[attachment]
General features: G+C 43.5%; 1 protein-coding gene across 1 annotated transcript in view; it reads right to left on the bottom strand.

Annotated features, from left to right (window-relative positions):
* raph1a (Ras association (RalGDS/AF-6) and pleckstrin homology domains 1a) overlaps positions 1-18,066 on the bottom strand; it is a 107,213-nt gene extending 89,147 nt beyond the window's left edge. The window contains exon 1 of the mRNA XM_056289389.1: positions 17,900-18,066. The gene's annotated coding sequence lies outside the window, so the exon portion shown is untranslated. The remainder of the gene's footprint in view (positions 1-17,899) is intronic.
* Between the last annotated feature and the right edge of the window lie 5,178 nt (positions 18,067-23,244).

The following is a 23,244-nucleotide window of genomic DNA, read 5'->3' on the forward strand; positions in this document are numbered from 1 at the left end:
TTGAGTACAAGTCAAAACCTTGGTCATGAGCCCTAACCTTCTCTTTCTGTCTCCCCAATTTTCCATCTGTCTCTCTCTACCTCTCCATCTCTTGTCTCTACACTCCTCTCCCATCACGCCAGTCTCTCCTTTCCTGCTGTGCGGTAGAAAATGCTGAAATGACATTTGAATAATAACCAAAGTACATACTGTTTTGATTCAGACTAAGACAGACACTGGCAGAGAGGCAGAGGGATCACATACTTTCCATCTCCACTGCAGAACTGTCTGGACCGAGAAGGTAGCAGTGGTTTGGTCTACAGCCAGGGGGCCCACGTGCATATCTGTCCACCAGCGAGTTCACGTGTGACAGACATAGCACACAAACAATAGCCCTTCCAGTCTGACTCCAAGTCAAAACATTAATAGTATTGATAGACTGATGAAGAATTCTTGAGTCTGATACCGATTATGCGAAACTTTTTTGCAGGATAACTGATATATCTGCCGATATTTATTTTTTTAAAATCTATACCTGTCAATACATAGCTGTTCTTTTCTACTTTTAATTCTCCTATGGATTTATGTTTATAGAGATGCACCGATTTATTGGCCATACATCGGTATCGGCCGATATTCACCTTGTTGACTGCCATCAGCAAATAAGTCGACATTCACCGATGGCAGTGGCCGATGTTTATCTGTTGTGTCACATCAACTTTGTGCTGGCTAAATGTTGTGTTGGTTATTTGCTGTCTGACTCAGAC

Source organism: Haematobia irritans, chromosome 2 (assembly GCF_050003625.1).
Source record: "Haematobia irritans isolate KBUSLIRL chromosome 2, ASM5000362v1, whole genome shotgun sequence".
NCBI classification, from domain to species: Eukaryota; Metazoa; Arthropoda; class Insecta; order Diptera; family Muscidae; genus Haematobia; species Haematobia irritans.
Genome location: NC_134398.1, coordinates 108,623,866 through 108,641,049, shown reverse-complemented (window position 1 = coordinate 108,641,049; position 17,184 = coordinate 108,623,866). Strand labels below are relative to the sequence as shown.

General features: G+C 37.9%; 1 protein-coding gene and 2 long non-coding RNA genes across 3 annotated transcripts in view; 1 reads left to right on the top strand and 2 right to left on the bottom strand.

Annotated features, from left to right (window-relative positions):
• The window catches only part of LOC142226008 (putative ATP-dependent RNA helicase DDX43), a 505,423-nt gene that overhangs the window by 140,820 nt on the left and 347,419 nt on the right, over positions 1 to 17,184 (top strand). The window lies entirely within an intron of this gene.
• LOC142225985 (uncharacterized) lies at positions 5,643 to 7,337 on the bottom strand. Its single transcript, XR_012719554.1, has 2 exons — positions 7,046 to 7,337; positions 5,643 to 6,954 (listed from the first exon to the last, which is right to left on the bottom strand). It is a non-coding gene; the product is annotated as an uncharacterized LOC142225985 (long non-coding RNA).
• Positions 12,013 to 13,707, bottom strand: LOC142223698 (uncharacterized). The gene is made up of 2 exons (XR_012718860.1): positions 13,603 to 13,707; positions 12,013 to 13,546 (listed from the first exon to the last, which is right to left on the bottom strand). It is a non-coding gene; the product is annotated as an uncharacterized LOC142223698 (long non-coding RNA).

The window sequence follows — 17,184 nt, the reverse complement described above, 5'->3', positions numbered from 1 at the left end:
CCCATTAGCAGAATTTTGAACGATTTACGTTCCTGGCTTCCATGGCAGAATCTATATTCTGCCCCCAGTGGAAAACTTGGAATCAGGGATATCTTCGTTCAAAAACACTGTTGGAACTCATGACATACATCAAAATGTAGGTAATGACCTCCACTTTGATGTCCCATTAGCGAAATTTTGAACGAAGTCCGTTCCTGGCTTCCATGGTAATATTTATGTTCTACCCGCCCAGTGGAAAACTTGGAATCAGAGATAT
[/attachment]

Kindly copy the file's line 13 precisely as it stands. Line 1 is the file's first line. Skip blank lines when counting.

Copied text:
• The window catches only part of LOC142226008 (putative ATP-dependent RNA helicase DDX43), a 505,423-nt gene that overhangs the window by 140,820 nt on the left and 347,419 nt on the right, over positions 1 to 17,184 (top strand). The window lies entirely within an intron of this gene.